5 Steps to Facing Life After Rehab Life after rehab seems uncertain when all you…
Common Fears about Getting Sober
Whether you’re an alcoholic or alcohol-dependent and thinking about getting clean and sober, you’re bound to worry about what that kind of life would be like sans alcohol. There are commonly held fears about sobriety that should be put to rest once and for all. Here are some of the frequently heard comments about being sober.
“I won’t be able to have any fun anymore.” If by having fun you mean partying with old chums who are still drinking and doing drugs, then the party will definitely be over once you’re committed to sobriety. But real fun doesn’t entail dulling your senses and falling into a stupor or doing extremely dangerous and potential hurtful things. What you should do is find new friends, people who are also clean and sober, or who don’t drink and do drugs. Join groups where you can participate in activities you always wanted to do, but were too drunk or high to do before. Try parasailing, skydiving, snowboarding, surfing, skiing, playing music, and going to the beach or movies and concerts. Another benefit of doing these activities sober is how much more enjoyable they’ll be, how much more vivid the experience and the memories will be. What you once thought of as fun will pale in comparison to a life rich in reality, one that’s completely drug and alcohol free.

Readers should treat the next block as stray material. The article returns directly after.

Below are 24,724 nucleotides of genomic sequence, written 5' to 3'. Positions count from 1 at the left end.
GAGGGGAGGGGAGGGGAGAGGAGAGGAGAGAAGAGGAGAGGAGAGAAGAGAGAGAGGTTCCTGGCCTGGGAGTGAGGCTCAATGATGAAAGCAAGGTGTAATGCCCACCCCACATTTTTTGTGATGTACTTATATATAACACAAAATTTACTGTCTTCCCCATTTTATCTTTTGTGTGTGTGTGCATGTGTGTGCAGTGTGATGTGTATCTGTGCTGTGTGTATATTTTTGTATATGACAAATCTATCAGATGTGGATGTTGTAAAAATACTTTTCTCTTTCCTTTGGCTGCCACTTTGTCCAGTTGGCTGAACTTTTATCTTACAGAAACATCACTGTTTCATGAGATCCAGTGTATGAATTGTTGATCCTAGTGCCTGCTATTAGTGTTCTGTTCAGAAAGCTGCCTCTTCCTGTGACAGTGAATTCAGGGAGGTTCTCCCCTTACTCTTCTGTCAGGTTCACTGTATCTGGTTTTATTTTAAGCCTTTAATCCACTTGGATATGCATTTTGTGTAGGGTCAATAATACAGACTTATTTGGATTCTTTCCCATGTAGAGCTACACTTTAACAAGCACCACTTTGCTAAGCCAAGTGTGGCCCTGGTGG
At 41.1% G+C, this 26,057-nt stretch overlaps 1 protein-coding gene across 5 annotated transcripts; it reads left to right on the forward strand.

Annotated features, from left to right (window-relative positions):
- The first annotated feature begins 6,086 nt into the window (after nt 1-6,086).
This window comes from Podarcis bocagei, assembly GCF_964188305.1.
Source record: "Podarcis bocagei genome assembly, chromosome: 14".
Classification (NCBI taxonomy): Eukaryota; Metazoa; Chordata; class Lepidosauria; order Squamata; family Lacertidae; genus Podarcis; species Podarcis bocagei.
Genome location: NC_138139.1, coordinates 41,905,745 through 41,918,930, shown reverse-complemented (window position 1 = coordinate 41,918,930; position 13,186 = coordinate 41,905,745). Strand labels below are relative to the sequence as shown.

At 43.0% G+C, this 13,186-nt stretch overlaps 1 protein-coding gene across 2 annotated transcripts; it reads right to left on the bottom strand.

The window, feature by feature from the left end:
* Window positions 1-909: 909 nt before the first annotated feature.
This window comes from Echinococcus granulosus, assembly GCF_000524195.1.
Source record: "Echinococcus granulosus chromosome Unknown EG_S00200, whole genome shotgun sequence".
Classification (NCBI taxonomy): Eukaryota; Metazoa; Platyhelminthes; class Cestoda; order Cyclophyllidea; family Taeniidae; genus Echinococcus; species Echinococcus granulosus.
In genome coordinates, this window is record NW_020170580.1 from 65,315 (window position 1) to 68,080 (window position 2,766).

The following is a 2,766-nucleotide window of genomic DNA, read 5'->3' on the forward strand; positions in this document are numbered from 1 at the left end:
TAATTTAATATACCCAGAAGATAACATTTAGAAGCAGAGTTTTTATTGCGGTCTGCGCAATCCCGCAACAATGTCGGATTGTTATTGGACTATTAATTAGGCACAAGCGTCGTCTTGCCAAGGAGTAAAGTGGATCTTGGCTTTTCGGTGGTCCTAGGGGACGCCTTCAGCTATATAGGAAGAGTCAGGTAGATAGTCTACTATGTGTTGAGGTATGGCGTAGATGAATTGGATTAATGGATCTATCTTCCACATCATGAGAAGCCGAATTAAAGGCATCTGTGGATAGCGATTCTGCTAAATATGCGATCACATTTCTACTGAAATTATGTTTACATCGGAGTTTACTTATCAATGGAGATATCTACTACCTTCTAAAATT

“No one will want to be with me.” As an addict, you probably worry that once you’re clean and sober you won’t have any friends, or that people you meet will decide they don’t want to be around you because you don’t engage in the same activities they do. This is an unfounded fear that’s rooted in your own insecurities and feelings of worthlessness. Part of the treatment you’ll receive to overcome your addiction will be to help you discover what’s good and loveable about yourself, as well as to build your self-esteem, confidence, and communication skills. You’ll start to feel better about yourself, which will lead to you being able to more easily engage in conversation with others. The new you, clean and sober, will have so much more to offer that you will be amazed at the quality of friendships you will attract.
“I won’t be able to talk to people. I had a gift of gab when I drank.” Most alcoholics do feel like they have a silver tongue. And many do, since we’ve all seen people drinking who seem to be the life of the party, regaling everyone with jokes and stories or dancing the night away. That is, until they become so intoxicated that they start falling down, slurring their words, nodding off—then their antics become comic or tragic. Worst of all, the intoxicated individual seldom remembers the episodes, or what they do remember is rose-colored and totally untrue. If this is one of your fears, that you won’t be able to find anything to say to another if you quit drinking, lay that fear to rest right now. True, alcohol does lower your inhibitions, but drinking too much also makes you say and do things you might regret. That’s hardly a trait others admire. Concentrate on learning new coping and communication skills. You’ll do just fine in recovery.